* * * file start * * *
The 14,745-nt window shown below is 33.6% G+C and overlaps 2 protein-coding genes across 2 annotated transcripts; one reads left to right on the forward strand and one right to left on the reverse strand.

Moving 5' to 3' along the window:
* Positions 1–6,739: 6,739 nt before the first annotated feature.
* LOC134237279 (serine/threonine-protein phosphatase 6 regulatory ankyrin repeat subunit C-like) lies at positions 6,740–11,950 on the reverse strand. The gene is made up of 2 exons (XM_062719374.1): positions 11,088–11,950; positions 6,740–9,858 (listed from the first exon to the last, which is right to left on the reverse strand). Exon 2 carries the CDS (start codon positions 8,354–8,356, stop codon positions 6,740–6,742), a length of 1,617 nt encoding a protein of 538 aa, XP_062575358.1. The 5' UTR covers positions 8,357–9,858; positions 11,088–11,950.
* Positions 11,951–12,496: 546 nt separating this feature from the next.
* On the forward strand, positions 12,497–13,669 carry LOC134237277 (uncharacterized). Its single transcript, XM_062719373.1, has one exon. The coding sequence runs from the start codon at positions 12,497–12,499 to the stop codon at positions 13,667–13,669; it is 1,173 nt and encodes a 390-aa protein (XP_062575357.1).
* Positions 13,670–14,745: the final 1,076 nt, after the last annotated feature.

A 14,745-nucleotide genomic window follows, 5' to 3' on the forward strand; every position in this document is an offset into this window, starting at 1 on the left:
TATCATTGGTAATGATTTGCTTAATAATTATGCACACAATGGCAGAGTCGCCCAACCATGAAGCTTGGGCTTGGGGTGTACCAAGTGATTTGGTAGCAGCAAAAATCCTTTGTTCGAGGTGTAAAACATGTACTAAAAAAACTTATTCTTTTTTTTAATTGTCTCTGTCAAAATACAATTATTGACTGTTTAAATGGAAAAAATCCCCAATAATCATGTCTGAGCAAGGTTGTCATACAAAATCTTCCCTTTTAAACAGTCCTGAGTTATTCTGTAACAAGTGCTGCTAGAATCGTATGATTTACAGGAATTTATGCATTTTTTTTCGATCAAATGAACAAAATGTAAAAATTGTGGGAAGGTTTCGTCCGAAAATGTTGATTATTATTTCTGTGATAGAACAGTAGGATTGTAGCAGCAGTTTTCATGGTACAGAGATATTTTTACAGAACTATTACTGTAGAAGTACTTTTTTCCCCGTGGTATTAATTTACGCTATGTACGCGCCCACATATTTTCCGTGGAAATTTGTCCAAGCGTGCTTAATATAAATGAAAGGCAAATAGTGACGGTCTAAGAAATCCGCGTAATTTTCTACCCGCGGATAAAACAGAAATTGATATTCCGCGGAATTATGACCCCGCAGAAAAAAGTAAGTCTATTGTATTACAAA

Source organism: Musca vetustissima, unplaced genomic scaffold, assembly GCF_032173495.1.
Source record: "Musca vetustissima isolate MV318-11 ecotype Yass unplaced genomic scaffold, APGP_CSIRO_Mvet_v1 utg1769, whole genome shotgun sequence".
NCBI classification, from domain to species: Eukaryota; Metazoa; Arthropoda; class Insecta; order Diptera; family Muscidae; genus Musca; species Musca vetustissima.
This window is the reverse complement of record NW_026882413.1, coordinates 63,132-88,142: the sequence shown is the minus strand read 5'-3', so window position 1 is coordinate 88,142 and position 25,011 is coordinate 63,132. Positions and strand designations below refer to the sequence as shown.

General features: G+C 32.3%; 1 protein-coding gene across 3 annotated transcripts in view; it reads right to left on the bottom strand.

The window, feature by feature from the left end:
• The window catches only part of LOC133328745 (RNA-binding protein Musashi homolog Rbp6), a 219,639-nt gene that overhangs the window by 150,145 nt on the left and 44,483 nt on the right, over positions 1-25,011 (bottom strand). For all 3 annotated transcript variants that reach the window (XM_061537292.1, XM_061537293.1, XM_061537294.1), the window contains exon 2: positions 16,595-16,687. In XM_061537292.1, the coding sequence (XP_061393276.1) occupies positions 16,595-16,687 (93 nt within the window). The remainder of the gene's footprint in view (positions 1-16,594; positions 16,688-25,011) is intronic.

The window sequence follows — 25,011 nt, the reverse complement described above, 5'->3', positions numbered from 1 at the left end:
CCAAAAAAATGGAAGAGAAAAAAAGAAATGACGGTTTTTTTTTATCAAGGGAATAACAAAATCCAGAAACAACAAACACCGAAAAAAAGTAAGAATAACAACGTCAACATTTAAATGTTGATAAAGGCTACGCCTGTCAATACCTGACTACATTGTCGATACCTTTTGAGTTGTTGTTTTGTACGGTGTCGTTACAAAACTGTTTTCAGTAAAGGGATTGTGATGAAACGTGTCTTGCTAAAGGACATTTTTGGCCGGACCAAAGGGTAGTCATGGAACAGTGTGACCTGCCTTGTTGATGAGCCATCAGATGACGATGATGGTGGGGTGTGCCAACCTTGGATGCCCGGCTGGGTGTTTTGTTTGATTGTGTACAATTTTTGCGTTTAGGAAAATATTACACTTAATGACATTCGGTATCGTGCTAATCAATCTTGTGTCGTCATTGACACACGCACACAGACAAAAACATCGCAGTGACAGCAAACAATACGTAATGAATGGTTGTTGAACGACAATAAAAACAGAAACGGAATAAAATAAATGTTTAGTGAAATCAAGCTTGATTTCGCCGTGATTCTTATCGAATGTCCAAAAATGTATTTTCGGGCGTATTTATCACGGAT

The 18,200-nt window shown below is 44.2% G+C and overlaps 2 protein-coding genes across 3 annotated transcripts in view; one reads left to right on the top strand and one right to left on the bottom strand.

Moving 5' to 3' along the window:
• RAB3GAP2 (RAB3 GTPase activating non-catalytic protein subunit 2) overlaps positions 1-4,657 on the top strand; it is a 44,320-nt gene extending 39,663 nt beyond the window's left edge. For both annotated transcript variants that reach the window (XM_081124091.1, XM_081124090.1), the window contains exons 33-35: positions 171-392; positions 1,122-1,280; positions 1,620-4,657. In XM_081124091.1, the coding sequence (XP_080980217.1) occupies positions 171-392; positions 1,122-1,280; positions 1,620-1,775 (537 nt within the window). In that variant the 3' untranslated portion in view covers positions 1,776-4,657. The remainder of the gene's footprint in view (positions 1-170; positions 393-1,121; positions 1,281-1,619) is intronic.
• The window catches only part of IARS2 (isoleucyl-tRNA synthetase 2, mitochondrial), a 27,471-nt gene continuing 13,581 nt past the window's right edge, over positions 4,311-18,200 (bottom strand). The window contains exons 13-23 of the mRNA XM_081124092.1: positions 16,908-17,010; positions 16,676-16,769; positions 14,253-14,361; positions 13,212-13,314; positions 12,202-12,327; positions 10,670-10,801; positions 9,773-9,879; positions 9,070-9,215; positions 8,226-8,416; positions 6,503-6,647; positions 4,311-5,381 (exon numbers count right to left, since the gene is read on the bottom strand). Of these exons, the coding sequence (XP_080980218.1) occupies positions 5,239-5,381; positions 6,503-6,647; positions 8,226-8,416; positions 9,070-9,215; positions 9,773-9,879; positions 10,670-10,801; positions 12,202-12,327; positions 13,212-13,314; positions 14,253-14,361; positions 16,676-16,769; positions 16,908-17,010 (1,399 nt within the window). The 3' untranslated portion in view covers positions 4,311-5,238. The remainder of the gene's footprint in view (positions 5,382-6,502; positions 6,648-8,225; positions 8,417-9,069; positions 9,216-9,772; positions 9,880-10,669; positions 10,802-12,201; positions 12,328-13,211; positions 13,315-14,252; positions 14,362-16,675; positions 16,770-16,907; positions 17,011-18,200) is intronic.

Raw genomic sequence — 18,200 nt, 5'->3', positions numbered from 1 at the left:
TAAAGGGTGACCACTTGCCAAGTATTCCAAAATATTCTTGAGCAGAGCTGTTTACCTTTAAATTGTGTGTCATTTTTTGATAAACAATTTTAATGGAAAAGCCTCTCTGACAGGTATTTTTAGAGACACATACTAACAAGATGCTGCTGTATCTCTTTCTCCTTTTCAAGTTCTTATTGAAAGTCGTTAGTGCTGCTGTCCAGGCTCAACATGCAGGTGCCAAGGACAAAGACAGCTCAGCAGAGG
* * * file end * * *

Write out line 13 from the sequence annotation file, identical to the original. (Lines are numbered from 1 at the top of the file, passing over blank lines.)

This window is the reverse complement of record NW_026882413.1, coordinates 63,132-88,142: the sequence shown is the minus strand read 5'-3', so window position 1 is coordinate 88,142 and position 25,011 is coordinate 63,132. Positions and strand designations below refer to the sequence as shown.